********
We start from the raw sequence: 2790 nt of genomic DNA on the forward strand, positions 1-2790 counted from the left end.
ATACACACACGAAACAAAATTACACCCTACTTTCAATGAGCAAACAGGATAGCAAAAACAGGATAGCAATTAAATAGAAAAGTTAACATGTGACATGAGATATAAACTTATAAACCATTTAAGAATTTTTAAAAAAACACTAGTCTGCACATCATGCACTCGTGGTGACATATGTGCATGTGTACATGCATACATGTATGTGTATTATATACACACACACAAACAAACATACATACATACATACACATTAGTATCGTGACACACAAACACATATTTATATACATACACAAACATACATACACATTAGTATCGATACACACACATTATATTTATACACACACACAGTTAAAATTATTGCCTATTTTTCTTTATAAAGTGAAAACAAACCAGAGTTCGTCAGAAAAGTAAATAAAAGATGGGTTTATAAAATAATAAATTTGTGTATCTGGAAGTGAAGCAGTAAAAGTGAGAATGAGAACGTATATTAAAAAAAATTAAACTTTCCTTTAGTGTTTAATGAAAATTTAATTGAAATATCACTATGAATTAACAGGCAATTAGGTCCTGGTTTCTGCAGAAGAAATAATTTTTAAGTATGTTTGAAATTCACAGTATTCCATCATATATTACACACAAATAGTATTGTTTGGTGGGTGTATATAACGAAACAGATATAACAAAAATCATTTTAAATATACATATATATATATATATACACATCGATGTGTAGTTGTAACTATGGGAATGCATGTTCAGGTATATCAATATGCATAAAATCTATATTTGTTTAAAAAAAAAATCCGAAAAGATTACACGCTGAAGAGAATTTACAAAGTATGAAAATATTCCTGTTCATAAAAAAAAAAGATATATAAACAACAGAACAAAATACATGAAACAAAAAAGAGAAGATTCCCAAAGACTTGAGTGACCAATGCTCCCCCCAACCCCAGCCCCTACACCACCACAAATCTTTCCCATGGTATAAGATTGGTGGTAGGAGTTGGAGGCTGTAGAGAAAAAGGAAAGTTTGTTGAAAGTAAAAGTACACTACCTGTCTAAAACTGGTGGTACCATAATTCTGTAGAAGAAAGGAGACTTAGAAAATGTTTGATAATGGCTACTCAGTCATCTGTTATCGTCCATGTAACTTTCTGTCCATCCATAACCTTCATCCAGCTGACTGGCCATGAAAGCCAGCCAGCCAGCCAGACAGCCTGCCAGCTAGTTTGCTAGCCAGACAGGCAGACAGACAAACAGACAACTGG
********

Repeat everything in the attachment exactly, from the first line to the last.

We start from the raw sequence: 2790 nt of genomic DNA on the forward strand, positions 1-2790 counted from the left end.
ATACACACACGAAACAAAATTACACCCTACTTTCAATGAGCAAACAGGATAGCAAAAACAGGATAGCAATTAAATAGAAAAGTTAACATGTGACATGAGATATAAACTTATAAACCATTTAAGAATTTTTAAAAAAACACTAGTCTGCACATCATGCACTCGTGGTGACATATGTGCATGTGTACATGCATACATGTATGTGTATTATATACACACACACAAACAAACATACATACATACATACACATTAGTATCGTGACACACAAACACATATTTATATACATACACAAACATACATACACATTAGTATCGATACACACACATTATATTTATACACACACACAGTTAAAATTATTGCCTATTTTTCTTTATAAAGTGAAAACAAACCAGAGTTCGTCAGAAAAGTAAATAAAAGATGGGTTTATAAAATAATAAATTTGTGTATCTGGAAGTGAAGCAGTAAAAGTGAGAATGAGAACGTATATTAAAAAAAATTAAACTTTCCTTTAGTGTTTAATGAAAATTTAATTGAAATATCACTATGAATTAACAGGCAATTAGGTCCTGGTTTCTGCAGAAGAAATAATTTTTAAGTATGTTTGAAATTCACAGTATTCCATCATATATTACACACAAATAGTATTGTTTGGTGGGTGTATATAACGAAACAGATATAACAAAAATCATTTTAAATATACATATATATATATATATACACATCGATGTGTAGTTGTAACTATGGGAATGCATGTTCAGGTATATCAATATGCATAAAATCTATATTTGTTTAAAAAAAAAATCCGAAAAGATTACACGCTGAAGAGAATTTACAAAGTATGAAAATATTCCTGTTCATAAAAAAAAAAGATATATAAACAACAGAACAAAATACATGAAACAAAAAAGAGAAGATTCCCAAAGACTTGAGTGACCAATGCTCCCCCCAACCCCAGCCCCTACACCACCACAAATCTTTCCCATGGTATAAGATTGGTGGTAGGAGTTGGAGGCTGTAGAGAAAAAGGAAAGTTTGTTGAAAGTAAAAGTACACTACCTGTCTAAAACTGGTGGTACCATAATTCTGTAGAAGAAAGGAGACTTAGAAAATGTTTGATAATGGCTACTCAGTCATCTGTTATCGTCCATGTAACTTTCTGTCCATCCATAACCTTCATCCAGCTGACTGGCCATGAAAGCCAGCCAGCCAGCCAGACAGCCTGCCAGCTAGTTTGCTAGCCAGACAGGCAGACAGACAAACAGACAACTGG